Tsion Gurmu ’15, legal director of the Black Alliance for Just Immigration (BAJI) and founder of the Queer Black immigrant project (QBip), was honored by NYU Law’s Women of Color Collective with the student group’s annual Woman of Distinction Award during a virtual event on March 2. At BAJI, Gurmu and her colleagues work to create coalitions and campaigns within African American and Black immigrant communities in the pursuit of racial, social, and economic justice. QBip, which describes itself as a Black radical lawyering initiative, provides legal representation to LGBTQIA+ Black immigrants from Africa and the Caribbean, along with a storytelling project to help clients reclaim their voices.
In her remarks, Gurmu, who emigrated from Ethiopia as a child after she and her family had been prisoners of war there under a military junta, discussed the ongoing work of combating systemic racism. She also talked about the disproportionate difficulties faced by Black immigrants subject to discrimination and deportation, and the importance of intersectionality to her mission.
Watch the video of the event:
Selected remarks by Tsion Gurmu:
“My experiences as a lawyer as well as my stellar—and let me repeat that—stellar education at NYU Law, and specifically the Immigrant Rights Clinic, really taught me the meaning of movement lawyering by putting me in a position to take instruction from directly impacted communities and community organizers, as opposed to imposing my leadership or expertise as a legal advocate. These experiences also ingrained in me the importance of building the power of the people, as opposed to the power of the law, to dismantle systems of oppression in our country.” (video 16:24)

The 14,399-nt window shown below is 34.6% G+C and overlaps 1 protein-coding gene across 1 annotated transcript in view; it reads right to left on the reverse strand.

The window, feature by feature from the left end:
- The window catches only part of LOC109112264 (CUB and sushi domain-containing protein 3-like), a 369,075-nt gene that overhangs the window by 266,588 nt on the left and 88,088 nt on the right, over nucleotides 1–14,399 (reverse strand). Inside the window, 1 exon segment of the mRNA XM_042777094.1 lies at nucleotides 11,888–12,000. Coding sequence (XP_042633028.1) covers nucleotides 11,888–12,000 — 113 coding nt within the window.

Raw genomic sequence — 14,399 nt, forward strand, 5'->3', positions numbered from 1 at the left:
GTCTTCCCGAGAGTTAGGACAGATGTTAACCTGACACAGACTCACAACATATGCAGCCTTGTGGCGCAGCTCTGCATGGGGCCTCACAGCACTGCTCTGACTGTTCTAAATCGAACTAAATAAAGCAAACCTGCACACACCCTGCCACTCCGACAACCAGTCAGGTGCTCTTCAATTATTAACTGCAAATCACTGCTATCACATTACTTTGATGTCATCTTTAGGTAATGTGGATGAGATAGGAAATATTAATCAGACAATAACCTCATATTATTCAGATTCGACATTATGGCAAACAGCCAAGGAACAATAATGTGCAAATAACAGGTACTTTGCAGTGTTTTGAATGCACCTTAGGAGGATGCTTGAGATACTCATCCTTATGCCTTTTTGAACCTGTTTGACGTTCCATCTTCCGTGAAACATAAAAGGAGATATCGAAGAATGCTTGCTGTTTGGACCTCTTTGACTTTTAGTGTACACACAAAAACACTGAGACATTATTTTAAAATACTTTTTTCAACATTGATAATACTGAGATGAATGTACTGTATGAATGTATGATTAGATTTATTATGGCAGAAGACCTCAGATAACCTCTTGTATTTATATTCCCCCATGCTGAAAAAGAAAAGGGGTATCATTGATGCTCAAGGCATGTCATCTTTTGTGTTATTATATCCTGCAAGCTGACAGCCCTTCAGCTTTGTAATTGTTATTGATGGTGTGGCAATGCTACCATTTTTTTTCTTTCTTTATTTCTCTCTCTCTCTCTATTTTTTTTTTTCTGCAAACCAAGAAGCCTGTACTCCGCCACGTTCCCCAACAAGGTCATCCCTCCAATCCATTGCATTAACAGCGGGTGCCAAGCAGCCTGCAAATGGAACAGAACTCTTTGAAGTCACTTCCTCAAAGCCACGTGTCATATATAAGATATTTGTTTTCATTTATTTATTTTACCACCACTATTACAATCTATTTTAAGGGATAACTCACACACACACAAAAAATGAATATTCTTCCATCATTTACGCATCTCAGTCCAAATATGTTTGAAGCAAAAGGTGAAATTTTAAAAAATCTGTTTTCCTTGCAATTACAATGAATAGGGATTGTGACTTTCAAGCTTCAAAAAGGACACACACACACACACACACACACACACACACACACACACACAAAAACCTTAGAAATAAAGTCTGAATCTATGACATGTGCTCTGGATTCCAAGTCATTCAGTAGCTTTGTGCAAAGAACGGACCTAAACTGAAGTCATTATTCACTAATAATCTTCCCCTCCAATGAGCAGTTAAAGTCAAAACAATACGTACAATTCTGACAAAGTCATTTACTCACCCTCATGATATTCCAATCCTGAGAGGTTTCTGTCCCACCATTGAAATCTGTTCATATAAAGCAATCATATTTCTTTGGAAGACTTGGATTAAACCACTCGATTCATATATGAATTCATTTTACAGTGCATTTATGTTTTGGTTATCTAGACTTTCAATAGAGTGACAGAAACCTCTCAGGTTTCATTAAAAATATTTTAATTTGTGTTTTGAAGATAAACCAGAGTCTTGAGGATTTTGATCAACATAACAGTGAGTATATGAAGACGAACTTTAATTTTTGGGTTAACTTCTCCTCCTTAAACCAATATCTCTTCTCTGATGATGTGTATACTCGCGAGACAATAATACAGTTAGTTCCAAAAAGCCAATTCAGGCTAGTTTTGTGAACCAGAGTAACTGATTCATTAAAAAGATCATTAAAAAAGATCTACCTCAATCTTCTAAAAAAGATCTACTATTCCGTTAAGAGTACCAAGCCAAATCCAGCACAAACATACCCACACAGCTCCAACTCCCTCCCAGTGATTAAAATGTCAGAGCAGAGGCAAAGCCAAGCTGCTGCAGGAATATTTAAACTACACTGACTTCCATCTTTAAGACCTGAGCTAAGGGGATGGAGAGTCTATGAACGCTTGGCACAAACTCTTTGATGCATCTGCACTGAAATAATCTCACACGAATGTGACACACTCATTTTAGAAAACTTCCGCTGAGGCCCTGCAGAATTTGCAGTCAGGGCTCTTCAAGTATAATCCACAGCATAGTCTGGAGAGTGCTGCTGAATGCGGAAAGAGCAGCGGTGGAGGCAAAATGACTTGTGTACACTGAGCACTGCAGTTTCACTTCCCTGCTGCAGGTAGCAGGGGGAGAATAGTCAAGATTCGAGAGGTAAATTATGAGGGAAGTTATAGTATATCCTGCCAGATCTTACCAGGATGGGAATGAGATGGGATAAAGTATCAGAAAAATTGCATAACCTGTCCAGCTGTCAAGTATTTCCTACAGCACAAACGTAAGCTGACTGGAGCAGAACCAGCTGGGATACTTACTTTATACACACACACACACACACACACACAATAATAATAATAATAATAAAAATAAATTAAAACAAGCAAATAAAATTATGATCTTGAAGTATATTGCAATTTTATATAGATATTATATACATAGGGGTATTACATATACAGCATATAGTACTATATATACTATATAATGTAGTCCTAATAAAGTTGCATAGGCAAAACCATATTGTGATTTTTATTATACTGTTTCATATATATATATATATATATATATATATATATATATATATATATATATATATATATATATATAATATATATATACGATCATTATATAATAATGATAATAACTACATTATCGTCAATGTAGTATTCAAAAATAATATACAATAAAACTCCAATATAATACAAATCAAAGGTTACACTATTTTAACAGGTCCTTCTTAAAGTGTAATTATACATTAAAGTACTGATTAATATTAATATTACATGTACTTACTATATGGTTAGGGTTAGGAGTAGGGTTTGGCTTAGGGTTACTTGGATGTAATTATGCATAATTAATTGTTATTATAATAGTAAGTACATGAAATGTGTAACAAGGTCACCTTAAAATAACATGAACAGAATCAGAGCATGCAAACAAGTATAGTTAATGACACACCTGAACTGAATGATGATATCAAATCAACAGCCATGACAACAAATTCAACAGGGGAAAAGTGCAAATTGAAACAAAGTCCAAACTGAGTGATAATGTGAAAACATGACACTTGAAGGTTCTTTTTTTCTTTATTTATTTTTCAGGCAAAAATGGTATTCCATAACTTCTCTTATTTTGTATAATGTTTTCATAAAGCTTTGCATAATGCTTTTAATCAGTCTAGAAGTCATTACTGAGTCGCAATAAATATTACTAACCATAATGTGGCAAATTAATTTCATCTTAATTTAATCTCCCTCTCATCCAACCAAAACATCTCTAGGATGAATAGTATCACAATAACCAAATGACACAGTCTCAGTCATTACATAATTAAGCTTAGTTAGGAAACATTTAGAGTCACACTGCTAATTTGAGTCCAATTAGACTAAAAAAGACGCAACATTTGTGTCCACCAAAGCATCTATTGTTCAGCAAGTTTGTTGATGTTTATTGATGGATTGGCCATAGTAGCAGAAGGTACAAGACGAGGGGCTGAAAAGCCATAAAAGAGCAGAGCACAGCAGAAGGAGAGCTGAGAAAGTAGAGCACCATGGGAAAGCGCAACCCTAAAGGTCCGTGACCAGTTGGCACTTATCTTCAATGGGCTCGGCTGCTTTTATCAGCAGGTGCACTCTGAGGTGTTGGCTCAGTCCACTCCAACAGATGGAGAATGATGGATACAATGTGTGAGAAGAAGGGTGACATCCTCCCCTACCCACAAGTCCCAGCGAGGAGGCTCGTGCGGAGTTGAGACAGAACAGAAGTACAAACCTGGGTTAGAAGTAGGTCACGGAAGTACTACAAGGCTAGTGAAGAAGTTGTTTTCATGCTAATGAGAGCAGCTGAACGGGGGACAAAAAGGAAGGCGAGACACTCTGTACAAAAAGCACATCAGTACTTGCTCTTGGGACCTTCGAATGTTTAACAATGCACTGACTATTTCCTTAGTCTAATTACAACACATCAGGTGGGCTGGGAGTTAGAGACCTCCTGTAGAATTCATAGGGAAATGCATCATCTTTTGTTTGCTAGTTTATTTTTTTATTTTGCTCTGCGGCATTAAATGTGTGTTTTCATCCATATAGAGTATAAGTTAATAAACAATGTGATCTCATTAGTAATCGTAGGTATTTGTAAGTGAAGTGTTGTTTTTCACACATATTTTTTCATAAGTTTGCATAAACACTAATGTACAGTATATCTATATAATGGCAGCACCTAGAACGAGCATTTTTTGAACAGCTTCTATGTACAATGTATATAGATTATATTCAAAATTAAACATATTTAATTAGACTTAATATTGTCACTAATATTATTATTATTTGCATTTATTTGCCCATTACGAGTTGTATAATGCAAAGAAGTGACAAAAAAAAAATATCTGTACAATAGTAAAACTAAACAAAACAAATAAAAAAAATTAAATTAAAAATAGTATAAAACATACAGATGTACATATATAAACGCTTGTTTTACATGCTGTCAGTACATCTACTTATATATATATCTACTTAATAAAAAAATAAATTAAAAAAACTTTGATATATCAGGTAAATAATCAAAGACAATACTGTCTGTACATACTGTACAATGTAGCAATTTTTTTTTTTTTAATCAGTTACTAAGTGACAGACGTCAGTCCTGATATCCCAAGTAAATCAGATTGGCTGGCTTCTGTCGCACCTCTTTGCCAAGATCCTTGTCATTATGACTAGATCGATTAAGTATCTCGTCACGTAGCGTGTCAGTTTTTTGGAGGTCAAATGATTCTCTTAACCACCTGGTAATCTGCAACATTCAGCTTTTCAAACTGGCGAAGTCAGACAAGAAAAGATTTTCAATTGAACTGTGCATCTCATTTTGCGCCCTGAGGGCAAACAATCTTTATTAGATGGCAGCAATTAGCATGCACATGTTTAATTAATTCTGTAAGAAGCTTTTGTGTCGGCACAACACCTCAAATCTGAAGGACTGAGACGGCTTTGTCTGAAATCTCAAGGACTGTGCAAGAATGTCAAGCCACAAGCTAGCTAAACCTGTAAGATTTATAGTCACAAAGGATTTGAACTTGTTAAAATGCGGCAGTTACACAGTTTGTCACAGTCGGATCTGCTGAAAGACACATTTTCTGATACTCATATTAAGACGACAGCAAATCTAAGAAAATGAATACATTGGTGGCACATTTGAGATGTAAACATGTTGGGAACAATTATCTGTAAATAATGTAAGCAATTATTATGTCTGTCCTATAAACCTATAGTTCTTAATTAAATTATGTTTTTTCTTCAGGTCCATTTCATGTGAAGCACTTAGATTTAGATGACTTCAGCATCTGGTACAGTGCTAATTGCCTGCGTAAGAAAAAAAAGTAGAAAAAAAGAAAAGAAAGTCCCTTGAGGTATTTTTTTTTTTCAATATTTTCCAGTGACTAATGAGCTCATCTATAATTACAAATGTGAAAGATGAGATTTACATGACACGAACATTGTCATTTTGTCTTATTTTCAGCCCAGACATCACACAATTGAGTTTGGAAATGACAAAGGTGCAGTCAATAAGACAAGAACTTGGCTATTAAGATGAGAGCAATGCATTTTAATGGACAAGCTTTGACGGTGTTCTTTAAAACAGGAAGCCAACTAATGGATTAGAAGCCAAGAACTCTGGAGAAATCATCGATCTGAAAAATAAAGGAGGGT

“My practice as a lawyer working with organizers required a different ethos and continues to require a different ethos, and sometimes different skills, than traditional lawyering. These experiences taught me to avoid the flat sort of ‘migration to liberation’ narratives in which migrants flee an oppressive, homophobic, terrible country of origin to seek refuge in what is characterized as a liberated, tolerant, inclusive Western society. Because these sort of normative narratives ignore the discrimination present in Western countries and uphold a binary dichotomy that pits civilized against uncivilized nations and promotes a progressive US agenda, while simultaneously reprimanding our countries of origin for their supposed backwards politics.” (video 17:06)
“It is through the leadership of women of color that we can see points of resilience and hope. Most notably, a Black woman with a public interest background has been nominated to become a US Supreme Court justice after generations of a bench that has been oversaturated with white former corporate attorneys and prosecutors. This is particularly meaningful considering the history of this country has kept us from this coveted role on the highest court in the land, as well as many other roles, solely on the basis of racial and gender discrimination.” (video 19:16)
Posted April 14, 2022